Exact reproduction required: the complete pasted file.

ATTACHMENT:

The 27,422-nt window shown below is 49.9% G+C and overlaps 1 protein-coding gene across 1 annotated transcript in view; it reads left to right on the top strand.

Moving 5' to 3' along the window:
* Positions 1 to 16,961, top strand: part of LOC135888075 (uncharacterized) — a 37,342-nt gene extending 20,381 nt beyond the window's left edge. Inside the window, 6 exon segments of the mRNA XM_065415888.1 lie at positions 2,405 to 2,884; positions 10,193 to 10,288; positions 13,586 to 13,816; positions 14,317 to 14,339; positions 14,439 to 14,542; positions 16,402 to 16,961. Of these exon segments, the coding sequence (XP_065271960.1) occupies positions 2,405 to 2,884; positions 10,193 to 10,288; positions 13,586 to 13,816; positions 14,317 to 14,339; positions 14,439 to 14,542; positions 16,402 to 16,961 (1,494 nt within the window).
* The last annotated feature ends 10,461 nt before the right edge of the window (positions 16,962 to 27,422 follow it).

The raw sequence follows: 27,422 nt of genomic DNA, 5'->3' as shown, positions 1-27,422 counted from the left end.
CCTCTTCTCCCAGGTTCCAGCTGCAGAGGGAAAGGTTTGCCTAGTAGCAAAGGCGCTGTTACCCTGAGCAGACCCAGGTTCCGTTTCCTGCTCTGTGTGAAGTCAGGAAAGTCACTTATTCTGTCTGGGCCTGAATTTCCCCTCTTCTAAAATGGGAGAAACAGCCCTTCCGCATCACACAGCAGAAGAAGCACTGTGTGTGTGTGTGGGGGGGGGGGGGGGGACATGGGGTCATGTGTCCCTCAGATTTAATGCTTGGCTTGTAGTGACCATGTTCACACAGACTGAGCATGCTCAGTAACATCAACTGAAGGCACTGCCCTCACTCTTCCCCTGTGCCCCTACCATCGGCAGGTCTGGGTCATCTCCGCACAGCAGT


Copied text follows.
The 27,422-nt window shown below is 49.9% G+C and overlaps 1 protein-coding gene across 1 annotated transcript in view; it reads left to right on the top strand.

Moving 5' to 3' along the window:
* Positions 1 to 16,961, top strand: part of LOC135888075 (uncharacterized) — a 37,342-nt gene extending 20,381 nt beyond the window's left edge. Inside the window, 6 exon segments of the mRNA XM_065415888.1 lie at positions 2,405 to 2,884; positions 10,193 to 10,288; positions 13,586 to 13,816; positions 14,317 to 14,339; positions 14,439 to 14,542; positions 16,402 to 16,961. Of these exon segments, the coding sequence (XP_065271960.1) occupies positions 2,405 to 2,884; positions 10,193 to 10,288; positions 13,586 to 13,816; positions 14,317 to 14,339; positions 14,439 to 14,542; positions 16,402 to 16,961 (1,494 nt within the window).
* The last annotated feature ends 10,461 nt before the right edge of the window (positions 16,962 to 27,422 follow it).

The raw sequence follows: 27,422 nt of genomic DNA, 5'->3' as shown, positions 1-27,422 counted from the left end.
CCTCTTCTCCCAGGTTCCAGCTGCAGAGGGAAAGGTTTGCCTAGTAGCAAAGGCGCTGTTACCCTGAGCAGACCCAGGTTCCGTTTCCTGCTCTGTGTGAAGTCAGGAAAGTCACTTATTCTGTCTGGGCCTGAATTTCCCCTCTTCTAAAATGGGAGAAACAGCCCTTCCGCATCACACAGCAGAAGAAGCACTGTGTGTGTGTGTGGGGGGGGGGGGGGGGACATGGGGTCATGTGTCCCTCAGATTTAATGCTTGGCTTGTAGTGACCATGTTCACACAGACTGAGCATGCTCAGTAACATCAACTGAAGGCACTGCCCTCACTCTTCCCCTGTGCCCCTACCATCGGCAGGTCTGGGTCATCTCCGCACAGCAGT